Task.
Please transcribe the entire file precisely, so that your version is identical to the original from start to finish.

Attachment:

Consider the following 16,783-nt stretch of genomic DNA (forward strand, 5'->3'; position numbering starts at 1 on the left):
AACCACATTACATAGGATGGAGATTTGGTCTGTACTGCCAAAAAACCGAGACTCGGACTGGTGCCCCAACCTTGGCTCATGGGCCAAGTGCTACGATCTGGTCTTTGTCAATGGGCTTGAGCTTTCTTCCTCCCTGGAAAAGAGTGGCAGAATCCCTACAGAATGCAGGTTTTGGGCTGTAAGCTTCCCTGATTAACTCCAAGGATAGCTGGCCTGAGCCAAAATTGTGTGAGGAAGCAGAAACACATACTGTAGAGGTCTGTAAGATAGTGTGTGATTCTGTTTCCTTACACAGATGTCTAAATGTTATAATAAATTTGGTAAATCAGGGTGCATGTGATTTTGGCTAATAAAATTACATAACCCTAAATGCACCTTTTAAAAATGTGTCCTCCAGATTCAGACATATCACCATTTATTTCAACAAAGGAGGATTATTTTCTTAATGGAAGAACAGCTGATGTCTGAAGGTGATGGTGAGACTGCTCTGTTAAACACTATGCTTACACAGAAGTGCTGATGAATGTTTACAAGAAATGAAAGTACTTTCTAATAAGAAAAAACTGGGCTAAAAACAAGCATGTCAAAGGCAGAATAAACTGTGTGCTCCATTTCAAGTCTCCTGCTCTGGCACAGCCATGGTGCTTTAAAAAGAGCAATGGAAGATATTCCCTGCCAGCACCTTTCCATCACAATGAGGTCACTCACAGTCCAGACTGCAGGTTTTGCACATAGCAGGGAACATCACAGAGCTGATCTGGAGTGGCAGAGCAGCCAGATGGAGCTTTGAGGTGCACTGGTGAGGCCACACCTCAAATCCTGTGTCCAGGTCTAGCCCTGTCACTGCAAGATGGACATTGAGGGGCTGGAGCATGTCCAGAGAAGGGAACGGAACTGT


Consider the following 16,783-nt stretch of genomic DNA (forward strand, 5'->3'; position numbering starts at 1 on the left):
AACCACATTACATAGGATGGAGATTTGGTCTGTACTGCCAAAAAACCGAGACTCGGACTGGTGCCCCAACCTTGGCTCATGGGCCAAGTGCTACGATCTGGTCTTTGTCAATGGGCTTGAGCTTTCTTCCTCCCTGGAAAAGAGTGGCAGAATCCCTACAGAATGCAGGTTTTGGGCTGTAAGCTTCCCTGATTAACTCCAAGGATAGCTGGCCTGAGCCAAAATTGTGTGAGGAAGCAGAAACACATACTGTAGAGGTCTGTAAGATAGTGTGTGATTCTGTTTCCTTACACAGATGTCTAAATGTTATAATAAATTTGGTAAATCAGGGTGCATGTGATTTTGGCTAATAAAATTACATAACCCTAAATGCACCTTTTAAAAATGTGTCCTCCAGATTCAGACATATCACCATTTATTTCAACAAAGGAGGATTATTTTCTTAATGGAAGAACAGCTGATGTCTGAAGGTGATGGTGAGACTGCTCTGTTAAACACTATGCTTACACAGAAGTGCTGATGAATGTTTACAAGAAATGAAAGTACTTTCTAATAAGAAAAAACTGGGCTAAAAACAAGCATGTCAAAGGCAGAATAAACTGTGTGCTCCATTTCAAGTCTCCTGCTCTGGCACAGCCATGGTGCTTTAAAAAGAGCAATGGAAGATATTCCCTGCCAGCACCTTTCCATCACAATGAGGTCACTCACAGTCCAGACTGCAGGTTTTGCACATAGCAGGGAACATCACAGAGCTGATCTGGAGTGGCAGAGCAGCCAGATGGAGCTTTGAGGTGCACTGGTGAGGCCACACCTCAAATCCTGTGTCCAGGTCTAGCCCTGTCACTGCAAGATGGACATTGAGGGGCTGGAGCATGTCCAGAGAAGGGAACGGAACTGT